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How To Carry On The Conversation After Someone Becomes A Customer

Transcript:

Kay asks, “How do we carry on the conversation with an individual after they’ve bought from us?”

Speaker 1:

The easiest way to keep a conversation going is, and this is why it’s so important to use your CRM … Agh! CRM system, the thing that most salespeople dread.

But this why a CRM system is so important, that you log all the information, all the insights, everything you learn about them, because after they’ve become a customer of yours, you then want to come back and begin playing back to them again all these insights that they shared with you, every one of them. And you do this through additional phone calls, additional emails, additional pieces. But it’s the easiest way to keep the relationship going, and as you keep the relationship going, new opportunities will uncover. I’ll share with you a very simple situation from my own … and I dropped … I dropped the ball.

I did some work with a client about a year ago, great work, they loved it, and for one reason or another, I just fell out of … I just didn’t do a good job of keeping in touch with them, like I normally do. And now I’m coming back, I want to get some more business from them. I know I can help them because they’re having an issue that I know I can help them with, but I’m having to kind of reseed the field, so to speak, because, unfortunately, I didn’t grow enough value, long-term for them, after the initial sale.

Speaker 2:

Bring value. Bring something that they care about, an update. I’m sure they want a feature put into the product. I’m sure they want to be introduced to the product manager. I’m sure that their leaders want to meet your leaders, that they might want to do co-marketing, that there’s so many things that you could do if you think of each other as partners. Once you become part of the same tribe, the same team, working on the same objective, you change the whole relationship.

Speaker 3:

To continue the conversation after the sale, ultimately you want to be able to leverage every account that you have, and to leverage an account means that you can use it to generate new business with others. To leverage it means that you might be able to cross-sell within that account to other departments, to other groups, to other divisions, to other people in that account.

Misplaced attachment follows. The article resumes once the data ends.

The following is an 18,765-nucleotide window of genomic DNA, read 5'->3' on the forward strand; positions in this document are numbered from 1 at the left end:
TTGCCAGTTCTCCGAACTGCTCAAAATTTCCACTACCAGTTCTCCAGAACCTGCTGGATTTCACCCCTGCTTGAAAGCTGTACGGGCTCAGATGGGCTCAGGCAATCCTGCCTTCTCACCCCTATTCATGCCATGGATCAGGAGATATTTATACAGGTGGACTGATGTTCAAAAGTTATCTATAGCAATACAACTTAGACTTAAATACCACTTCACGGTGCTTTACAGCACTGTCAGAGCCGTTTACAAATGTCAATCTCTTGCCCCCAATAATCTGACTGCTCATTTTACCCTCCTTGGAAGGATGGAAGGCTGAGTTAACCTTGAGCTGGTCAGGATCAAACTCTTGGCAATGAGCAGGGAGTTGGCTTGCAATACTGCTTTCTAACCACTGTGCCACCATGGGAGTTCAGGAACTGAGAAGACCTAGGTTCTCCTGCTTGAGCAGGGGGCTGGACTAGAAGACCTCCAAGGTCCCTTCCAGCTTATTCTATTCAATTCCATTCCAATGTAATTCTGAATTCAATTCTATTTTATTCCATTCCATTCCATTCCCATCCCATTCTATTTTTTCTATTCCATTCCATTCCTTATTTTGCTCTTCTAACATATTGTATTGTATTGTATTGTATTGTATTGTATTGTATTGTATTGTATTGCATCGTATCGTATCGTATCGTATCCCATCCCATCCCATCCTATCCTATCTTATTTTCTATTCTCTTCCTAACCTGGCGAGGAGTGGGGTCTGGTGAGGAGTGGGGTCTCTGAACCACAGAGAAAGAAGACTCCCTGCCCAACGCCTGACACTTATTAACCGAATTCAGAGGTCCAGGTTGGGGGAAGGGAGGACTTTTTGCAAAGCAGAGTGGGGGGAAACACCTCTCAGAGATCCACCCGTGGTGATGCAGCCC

So, it’s important to stay in touch, and your primary reason for staying in touch is to make sure that they’re happy, their company, with you, so you can ask those kinds of questions, but you always want to ask what you could do better. “What can I do better to help you get the most out of the work you’re doing with me and my company?” And, when it’s clear that they’re very happy, that’s when you can begin to leverage the account.

Speaker 4:

Well, I think one thing that enough people don’t do is they don’t actually pick up the phone and cold call existing customers and just check in on them. You don’t understand how nice it is to have someone call and be, like, “Hey, I just wanted to make sure everything’s working great for you guys.” Don’t wait until Rome’s on fire for them to reach out to support, and then have you jump in and save the day. If you’re proactively reaching out to people every day, you’ll build a pipeline just from that.

I know account executives that I’ve worked with at previous companies, and everywhere that have literally built pipeline just working their existing customers that they have relationships with. And the reason that they’re able to do that is because they would proactively check in on people. They would just do a call and catch up and shoot the shit, or, shoot the … I don’t know that I can swear, actually, but, whatever … You know, just, yeah, shoot the shit.

Speaker 5:

You know, I think it’s common to not want to follow up, because you’ve got the money, now run, because, you know, you don’t want to experience refunds, you don’t want to hear about all the customer’s problems, but these are great opportunities to deepen your relationship further.

Personally, I’d send a letter. I’d write to them and say, “Hey, I hope you really enjoyed the product. Let me know if there’s anything else I can do to help.”

But, if you really wanted to go the extra mile, invite them to something. They may come, or they may not, but, if you can move that person out of the dynamic of the existing relationship you have, in other words, they’re your client and you’re their salesperson, and you move them to a completely different relationship of, “Let’s go for a round of golf,” or, “Let’s go and catch a movie,” it may feel bit weird doing it, but that is how you create friendships. You meet people in lots of different backgrounds, lots of different experiences, so offer to take them for lunch, if the account’s big enough. Once you get them out of that office, your dynamic with them will change, and your business will grow.

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